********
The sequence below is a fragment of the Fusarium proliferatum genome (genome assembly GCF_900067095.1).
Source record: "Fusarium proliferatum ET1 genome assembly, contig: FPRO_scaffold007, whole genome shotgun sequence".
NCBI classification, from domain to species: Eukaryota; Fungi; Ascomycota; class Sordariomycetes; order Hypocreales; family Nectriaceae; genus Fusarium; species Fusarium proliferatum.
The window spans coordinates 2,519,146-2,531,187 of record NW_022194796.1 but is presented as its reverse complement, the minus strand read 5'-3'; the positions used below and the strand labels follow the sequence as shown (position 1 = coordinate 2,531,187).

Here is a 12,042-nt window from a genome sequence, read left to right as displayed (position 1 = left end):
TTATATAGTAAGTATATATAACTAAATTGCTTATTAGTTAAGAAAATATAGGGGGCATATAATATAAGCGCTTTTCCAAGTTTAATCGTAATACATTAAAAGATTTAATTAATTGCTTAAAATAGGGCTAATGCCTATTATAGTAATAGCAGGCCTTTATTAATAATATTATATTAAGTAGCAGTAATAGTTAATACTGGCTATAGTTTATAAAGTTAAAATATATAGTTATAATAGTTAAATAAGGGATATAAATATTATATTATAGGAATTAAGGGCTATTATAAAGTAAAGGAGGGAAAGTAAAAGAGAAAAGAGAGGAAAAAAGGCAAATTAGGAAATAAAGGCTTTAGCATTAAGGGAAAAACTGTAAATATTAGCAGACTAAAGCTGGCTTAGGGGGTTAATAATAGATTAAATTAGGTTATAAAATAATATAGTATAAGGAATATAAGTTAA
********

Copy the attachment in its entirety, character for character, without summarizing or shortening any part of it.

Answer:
The sequence below is a fragment of the Fusarium proliferatum genome (genome assembly GCF_900067095.1).
Source record: "Fusarium proliferatum ET1 genome assembly, contig: FPRO_scaffold007, whole genome shotgun sequence".
NCBI classification, from domain to species: Eukaryota; Fungi; Ascomycota; class Sordariomycetes; order Hypocreales; family Nectriaceae; genus Fusarium; species Fusarium proliferatum.
The window spans coordinates 2,519,146-2,531,187 of record NW_022194796.1 but is presented as its reverse complement, the minus strand read 5'-3'; the positions used below and the strand labels follow the sequence as shown (position 1 = coordinate 2,531,187).

Here is a 12,042-nt window from a genome sequence, read left to right as displayed (position 1 = left end):
TTATATAGTAAGTATATATAACTAAATTGCTTATTAGTTAAGAAAATATAGGGGGCATATAATATAAGCGCTTTTCCAAGTTTAATCGTAATACATTAAAAGATTTAATTAATTGCTTAAAATAGGGCTAATGCCTATTATAGTAATAGCAGGCCTTTATTAATAATATTATATTAAGTAGCAGTAATAGTTAATACTGGCTATAGTTTATAAAGTTAAAATATATAGTTATAATAGTTAAATAAGGGATATAAATATTATATTATAGGAATTAAGGGCTATTATAAAGTAAAGGAGGGAAAGTAAAAGAGAAAAGAGAGGAAAAAAGGCAAATTAGGAAATAAAGGCTTTAGCATTAAGGGAAAAACTGTAAATATTAGCAGACTAAAGCTGGCTTAGGGGGTTAATAATAGATTAAATTAGGTTATAAAATAATATAGTATAAGGAATATAAGTTAA